# How to select nearest neighbors fulfilling a condition?

by Rasmus Mackeprang   Last Updated September 11, 2019 10:26 AM

Question: How do I select "n nearest neighbors that fullfill a condition" for all elements in a geodataframe?

Example: "For all trees in the forest, what are the heights of the two tallest pines within a radius of 100 m?" (Note that "tree" isn't necessarily "pine".)

If I just wanted the nearest neighboring trees for every tree, I could use

``````libpysal.weights.KNN.from_dataframe(df_g, k=2, radius=100)
``````

(given a geodataframe)

I'm looking for a way to get the nearest neighbors that fulfill a condition.

Worked example

This piece of code defines a geodataframe with 9 points:

``````import pandas as pd, libpysal, geopandas as gp,matplotlib.pyplot as plt

# 18 points with values and types
points=['POINT (0.1 0.2)','POINT (-1 0)','POINT (1 0)','POINT (0 -1)','POINT (0 1)','POINT (-2 0)','POINT (2 0)','POINT (0 -2)','POINT (0 2)']
values=[9,8,7,6,5,4,3,2,1]
types=[0,0,0,0,0,1,1,1,1]

df=pd.DataFrame({'points':points,'value':values,'types':types})
``````

I want to look for neighbors within a radius of 2 having type 1.

So, for the central point, I want to look for neighbors among the orange points and not the blue:

If type wasn't an issue, I could loop over nearest neighbors like:

``````knn2 = libpysal.weights.KNN.from_dataframe(gdf, k=2,radius=2)
for index,row in gdf.iterrows(): # Looping over all points
knn_neighbors = knn2.neighbors[index] # Get neighbors
knnsubset = gdf.iloc[knn_neighbors] # Get subdataframe
print("Mean: ",knnsubset['value'].mean()) # Calculating mean of 'value'
``````

For the central point, that will select the two green points as shown:

However, I want to only consider the orange points.

Simple "fix":

I can of course select "enough" neighbors and then filter them afterwards:

``````knn2 = libpysal.weights.KNN.from_dataframe(gdf, k=8,radius=2) # Select enough neighbors
for index,row in gdf.iterrows(): # Looping over all points
knn_neighbors = knn2.neighbors[index] # Get neighbors
knnsubset = gdf.iloc[knn_neighbors] # Get subdataframe
knnsubset=knnsubset[knnsubset.types==1].head(2) #Require type 1 and take the two first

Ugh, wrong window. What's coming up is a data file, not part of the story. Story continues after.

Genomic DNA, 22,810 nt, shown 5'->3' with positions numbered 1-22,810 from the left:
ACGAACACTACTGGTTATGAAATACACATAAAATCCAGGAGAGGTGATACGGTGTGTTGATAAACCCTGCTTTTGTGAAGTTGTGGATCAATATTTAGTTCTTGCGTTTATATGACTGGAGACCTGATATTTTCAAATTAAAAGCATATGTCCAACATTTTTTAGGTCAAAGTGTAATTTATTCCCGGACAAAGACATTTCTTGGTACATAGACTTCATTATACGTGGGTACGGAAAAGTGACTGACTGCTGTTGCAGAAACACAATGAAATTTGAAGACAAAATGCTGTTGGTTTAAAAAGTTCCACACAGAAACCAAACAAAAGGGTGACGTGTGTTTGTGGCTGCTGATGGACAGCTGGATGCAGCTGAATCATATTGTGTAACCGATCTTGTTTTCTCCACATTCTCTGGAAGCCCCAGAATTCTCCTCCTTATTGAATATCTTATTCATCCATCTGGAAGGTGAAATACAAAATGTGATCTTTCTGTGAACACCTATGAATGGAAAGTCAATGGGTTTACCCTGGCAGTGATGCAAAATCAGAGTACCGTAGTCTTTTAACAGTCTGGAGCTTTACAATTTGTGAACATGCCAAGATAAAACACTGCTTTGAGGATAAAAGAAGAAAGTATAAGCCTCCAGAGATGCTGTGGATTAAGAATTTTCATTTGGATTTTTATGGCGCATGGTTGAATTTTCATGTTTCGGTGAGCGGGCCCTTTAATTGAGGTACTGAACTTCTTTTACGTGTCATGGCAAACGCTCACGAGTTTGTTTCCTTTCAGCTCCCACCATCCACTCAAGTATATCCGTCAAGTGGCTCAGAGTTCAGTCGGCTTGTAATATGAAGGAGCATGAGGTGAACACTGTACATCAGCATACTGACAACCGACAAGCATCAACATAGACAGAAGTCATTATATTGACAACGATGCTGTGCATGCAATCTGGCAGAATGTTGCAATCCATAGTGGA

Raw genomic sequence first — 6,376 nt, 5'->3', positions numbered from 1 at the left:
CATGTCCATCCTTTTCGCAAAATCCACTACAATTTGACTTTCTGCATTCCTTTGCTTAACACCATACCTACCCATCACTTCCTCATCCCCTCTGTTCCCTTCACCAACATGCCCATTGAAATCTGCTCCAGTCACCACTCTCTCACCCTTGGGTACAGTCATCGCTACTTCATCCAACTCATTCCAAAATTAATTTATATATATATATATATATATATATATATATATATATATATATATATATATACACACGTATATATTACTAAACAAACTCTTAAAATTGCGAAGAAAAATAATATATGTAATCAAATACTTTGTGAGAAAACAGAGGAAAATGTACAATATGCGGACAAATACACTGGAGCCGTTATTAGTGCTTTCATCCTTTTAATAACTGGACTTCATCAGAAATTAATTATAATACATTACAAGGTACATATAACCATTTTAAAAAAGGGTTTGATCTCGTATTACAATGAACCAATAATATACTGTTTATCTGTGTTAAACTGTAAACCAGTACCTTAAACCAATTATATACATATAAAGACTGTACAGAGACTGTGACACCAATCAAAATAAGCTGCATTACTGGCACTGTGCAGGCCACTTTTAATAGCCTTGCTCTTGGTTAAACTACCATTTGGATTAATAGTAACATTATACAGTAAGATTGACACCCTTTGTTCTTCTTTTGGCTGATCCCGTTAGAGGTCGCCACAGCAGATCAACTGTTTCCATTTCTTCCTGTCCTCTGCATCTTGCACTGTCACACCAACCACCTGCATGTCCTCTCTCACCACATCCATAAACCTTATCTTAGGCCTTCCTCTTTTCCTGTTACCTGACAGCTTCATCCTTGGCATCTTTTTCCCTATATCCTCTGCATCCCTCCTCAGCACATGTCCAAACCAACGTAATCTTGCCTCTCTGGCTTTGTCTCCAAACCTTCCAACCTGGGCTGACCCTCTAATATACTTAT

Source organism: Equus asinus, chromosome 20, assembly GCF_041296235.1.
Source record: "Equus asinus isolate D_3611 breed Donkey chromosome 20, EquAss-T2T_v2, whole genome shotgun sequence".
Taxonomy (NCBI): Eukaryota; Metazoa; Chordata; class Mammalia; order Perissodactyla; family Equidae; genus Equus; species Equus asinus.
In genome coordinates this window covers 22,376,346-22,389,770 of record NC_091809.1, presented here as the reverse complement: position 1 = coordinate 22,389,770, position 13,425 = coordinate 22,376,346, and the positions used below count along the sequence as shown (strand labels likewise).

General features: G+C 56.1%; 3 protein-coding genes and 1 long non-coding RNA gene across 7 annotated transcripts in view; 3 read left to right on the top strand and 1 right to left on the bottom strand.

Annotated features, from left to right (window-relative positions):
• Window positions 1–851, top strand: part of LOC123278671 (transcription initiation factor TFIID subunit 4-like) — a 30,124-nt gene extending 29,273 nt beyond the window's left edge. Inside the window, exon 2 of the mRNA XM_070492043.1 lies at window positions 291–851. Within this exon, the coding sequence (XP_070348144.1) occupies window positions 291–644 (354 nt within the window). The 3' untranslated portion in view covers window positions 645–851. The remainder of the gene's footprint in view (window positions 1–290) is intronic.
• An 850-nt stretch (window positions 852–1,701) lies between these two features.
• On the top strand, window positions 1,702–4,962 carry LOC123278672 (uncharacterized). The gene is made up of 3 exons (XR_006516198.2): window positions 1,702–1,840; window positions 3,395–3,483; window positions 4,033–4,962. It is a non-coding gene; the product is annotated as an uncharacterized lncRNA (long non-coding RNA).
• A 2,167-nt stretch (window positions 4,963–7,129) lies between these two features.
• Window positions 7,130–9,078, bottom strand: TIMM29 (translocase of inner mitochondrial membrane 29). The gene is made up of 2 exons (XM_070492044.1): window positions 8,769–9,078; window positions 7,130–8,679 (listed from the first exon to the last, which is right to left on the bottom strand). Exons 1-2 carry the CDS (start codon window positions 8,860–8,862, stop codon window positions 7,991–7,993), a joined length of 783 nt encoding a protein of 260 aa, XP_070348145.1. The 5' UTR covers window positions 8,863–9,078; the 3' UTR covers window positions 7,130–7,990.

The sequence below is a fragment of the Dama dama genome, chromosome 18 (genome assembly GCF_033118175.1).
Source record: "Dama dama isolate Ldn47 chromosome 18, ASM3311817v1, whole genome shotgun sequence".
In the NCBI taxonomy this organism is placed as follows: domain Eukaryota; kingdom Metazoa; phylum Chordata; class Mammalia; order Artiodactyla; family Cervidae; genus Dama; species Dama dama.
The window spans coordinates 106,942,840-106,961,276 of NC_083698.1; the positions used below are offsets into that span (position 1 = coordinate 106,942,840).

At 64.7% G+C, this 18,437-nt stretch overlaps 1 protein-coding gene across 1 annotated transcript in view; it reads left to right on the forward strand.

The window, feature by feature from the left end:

print("Mean: ",knnsubset['value'].mean()) # Calculating mean of 'value'
``````

As shown, it selects the right points. Howver, there are two problems:

• There is no clear way to select "enough" neighbors. Had there been enough blue points in between. I would not have caught the orange points.
• This scales poorly when talking millions of points with wildly varying densities. Selecting 100 neighbors to find 4 incurs a penalty in terms of processing time.

This seems like a problem that someone will have solved at some point. Any pointers? Should I be thinking sklearn?

Tags :

AS mentioned in the comment, you can use DistanceBand instead of KNN for the first filtering (as in KNN you do not actually know how many you have to select to have at least 2 pines).

``````W = libpysal.weights.DistanceBand.from_dataframe(gdf, threshold=2)

results = []  # it is faster to save to list than directly to gdf
for index, row in gdf.iterrows():
neighbors = W.neighbors[index]
subset = gdf.loc[neighbors]  # get all within threshold
limited = subset.loc[subset.types == 1]  # limit to type you want - here you can do more filtering
if len(limited) > 0:  # if something of type 1 is close enough
limited['dist'] = limited.geometry.distance(row.geometry)  #get distances
limited.nsmallest(n=2, columns='dist')
results.append(list(limited.index))  # save indices of selection
else:
results.append(None)

gdf['result'] = results  # save to gdf
``````

This will save indices of points fulfilling the conditions (or None).

I am not sure how it will behave for large datasets, though, but pandas filtering should not be a problem and getting distance to limited df is vectorized.

martinfleis
September 11, 2019 10:26 AM